Sustainable Practices

As Barbara Cambridge (2001) argued, without reflection the portfolio is simply a "scrapbook of materials [that] is only an accumulation of information" from which no meaning, no knowledge, can be made (p. 4). The webtext we have produced and you are reading now functions critically and practically as a portfolio. We have produced a collection of materials and have connected those materials with reflection and some critical concepts we find useful and important. We hope for qualitative feedback that will then become part of our own metacognitive work on the relation of infrastructure and pedagogy here at UGA.

The discussion and reflection fostered by programs like FYC and WCP, as well as other campus programs that deal explicity with student writing skills and writing assessment, like the WIP, CURO, and the faculty Writing Fellows program, are, therefore, critical to the emergence of a knowledge of writing practices and writing instruction that will more effectively support a sustainable writing culture at UGA. As Jonathan Monroe (2003) noted in reflecting on the success of the John S. Knight Institute for Writing in the Disciplines at Cornell University (one of the oldest and most esteemed WAC/WID programs), one of the key components for keeping faculty on board with the program is fostering "an understanding of the teaching of writing as a nexus of interaction" with dialogue and reflection taking place across, as well as within, disciplinary boundaries (p. 258). No doubt we need some distance from our own work and more time for critical reflection. As this webtext draws to a close, we have a new opportunity to consider our strengths and weaknesses in a new light. The best reflection will question the assumptions with which we began the process; we need to be wary of comfortable success as we look for progress in our writing programs.

In the WCP, students may take the one-hour eportfolio workshop up to three times for credit. In this class, they put together their capstone portfolio for the program, and taking the course multiple times gives them more than one opportunity to revisit past works and, perhaps more importantly, to think and write reflectively about what the pieces in the portfolio and the portfolio as a whole show about the development of their skills over time. It is this kind of recursivity that we hope forms the foundation of our writing infrastructure through the connection of pedagogical principles with technology. As with writing, the best scholarship is also recursive and reiterative, and this webtext is in many ways our first attempt at crafting a portfolio that honestly investigates the relation of infrastructure and pedagogy.

Our work on this webtext with its multimedia components has, for example, inspired us to further consider our own multimodal pedagogical praxis, including the technological factors involved in the production and publication of multimedia texts, which should then inform the way we move forward in creating spaces that will support and nurture such compositional practices. The only way that can happen, however, is if we also continue to make space for critical dialogue and reflection. Ultimately, the portfolio approach that serves as the structural support for our writing programs allows for assessment that looks at a bigger picture, a wider perspective on the development of writing skills over time and the way local practices—disciplinary and departmental conventions and constraints, for example—inform that development, helping us see the multiple local practices within the larger space of the university. These many and varied practices cannot simply be bulldozed over, but must be considered as part of the larger ecology of our diverse ecosystem.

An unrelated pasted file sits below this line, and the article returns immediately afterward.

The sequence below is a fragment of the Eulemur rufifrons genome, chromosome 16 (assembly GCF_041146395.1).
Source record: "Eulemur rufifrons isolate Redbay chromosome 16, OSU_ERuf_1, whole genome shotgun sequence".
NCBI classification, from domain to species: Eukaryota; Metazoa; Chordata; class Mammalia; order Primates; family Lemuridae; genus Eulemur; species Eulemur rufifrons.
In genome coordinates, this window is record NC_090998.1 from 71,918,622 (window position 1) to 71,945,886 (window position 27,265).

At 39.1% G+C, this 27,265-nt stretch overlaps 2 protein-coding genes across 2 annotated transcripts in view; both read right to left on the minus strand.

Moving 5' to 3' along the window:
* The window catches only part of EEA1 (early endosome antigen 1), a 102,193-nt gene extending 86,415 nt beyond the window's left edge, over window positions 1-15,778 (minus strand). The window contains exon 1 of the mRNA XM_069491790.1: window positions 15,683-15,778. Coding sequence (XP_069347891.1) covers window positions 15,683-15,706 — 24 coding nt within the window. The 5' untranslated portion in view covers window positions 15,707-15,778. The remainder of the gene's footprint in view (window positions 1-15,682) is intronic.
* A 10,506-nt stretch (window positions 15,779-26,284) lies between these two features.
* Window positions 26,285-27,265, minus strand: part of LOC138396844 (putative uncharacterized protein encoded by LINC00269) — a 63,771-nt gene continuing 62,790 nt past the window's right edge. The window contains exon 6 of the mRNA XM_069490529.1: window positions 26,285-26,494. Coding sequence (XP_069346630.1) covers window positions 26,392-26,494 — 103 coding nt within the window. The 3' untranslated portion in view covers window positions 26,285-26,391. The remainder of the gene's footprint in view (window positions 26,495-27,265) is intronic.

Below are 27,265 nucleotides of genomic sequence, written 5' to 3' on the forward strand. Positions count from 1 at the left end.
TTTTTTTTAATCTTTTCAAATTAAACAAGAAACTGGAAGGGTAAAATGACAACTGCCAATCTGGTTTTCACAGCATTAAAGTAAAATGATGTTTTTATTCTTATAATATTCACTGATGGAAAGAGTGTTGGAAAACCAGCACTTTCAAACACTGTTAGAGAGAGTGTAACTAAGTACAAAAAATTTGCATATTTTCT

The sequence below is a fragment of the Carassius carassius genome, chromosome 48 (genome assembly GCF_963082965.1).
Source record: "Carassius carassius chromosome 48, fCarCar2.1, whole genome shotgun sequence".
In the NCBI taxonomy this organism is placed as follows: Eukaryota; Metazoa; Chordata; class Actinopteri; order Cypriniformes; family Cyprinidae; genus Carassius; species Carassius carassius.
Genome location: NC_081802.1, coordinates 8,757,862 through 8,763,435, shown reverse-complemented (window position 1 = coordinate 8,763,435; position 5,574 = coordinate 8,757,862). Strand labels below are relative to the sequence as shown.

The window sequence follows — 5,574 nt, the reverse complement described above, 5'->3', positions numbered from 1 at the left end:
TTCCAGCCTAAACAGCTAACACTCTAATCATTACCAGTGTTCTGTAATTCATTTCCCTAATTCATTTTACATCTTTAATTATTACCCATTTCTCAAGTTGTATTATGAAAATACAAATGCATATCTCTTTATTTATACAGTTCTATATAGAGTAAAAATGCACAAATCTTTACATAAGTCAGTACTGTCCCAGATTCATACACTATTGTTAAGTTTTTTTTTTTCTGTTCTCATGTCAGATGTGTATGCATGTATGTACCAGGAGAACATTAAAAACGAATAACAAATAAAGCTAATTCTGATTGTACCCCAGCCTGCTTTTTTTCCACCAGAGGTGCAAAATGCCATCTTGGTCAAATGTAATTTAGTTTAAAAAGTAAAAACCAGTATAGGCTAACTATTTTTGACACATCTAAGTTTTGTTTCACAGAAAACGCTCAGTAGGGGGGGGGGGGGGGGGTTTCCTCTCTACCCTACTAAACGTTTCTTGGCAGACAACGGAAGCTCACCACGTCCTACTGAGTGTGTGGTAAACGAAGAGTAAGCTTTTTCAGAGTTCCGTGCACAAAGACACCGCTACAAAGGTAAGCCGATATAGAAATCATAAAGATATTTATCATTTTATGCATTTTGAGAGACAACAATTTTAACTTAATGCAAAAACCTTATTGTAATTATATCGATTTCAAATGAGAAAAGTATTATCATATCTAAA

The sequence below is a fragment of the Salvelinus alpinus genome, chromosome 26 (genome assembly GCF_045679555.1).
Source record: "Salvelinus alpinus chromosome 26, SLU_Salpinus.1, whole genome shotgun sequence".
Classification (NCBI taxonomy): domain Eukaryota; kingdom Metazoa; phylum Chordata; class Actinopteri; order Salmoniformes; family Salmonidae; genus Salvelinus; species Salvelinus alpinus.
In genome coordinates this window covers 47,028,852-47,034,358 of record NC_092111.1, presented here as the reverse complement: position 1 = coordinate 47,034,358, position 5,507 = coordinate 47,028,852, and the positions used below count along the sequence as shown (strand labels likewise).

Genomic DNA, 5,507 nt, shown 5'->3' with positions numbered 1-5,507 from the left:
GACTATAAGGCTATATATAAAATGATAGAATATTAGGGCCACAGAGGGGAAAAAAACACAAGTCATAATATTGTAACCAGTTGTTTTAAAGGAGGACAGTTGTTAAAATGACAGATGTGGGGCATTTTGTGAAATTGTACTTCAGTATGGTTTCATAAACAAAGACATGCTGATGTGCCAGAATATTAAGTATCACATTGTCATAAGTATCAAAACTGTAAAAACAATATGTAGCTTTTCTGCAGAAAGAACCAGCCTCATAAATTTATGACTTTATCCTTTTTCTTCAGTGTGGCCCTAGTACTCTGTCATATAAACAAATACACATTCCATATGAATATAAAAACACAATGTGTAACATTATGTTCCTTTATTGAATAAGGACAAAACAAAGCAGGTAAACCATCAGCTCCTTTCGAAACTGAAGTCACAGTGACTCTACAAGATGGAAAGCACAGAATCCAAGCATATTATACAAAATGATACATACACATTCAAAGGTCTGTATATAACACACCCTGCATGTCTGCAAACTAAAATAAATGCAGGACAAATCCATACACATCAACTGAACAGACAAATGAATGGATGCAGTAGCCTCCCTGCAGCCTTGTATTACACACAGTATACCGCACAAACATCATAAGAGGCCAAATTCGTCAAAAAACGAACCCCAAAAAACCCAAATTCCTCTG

Even for WCP students who take the eportfolio workshop only once, usually in their last semester before graduation, the metacognitive benefits that arise from revising old papers and writing a critical reflective introduction that situates the revised works in the portfolio are not to be underestimated. Reflection and a shared processual approach to learning writing skills provide the soft infrastructure that may allow for the growth of a strong writing ecosystem, but only if we continue to attend to that infrastructure, supporting and nurturing it with steady sustenance and thoughtful interventions. We may want to consider building a portfolio that keeps track of the writing initiatives, established and fledgling, that already exist in order to better assess and reflect on the progress we have made and identify areas with untapped potential. Susan Kahn (2001) claimed that the process of creating an institutional portfolio can help make the work of campus projects and initiatives visible, enabling faculty and administrators to see both achievements and "unmet needs and areas for improvement" (p. 141). Certainly this is what students can see when they put together portfolios in <emma>: successes and failures and, in the gaps between, the spaces where bridges and connections can be built, the new infrastructures created from critical reflection.

Return to "Introduction"

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In the video, Ron demonstrates the process of compiling a portfolio in <emma> as he assembles the texts he's created in the process of working on this article.

View a transcript for this video.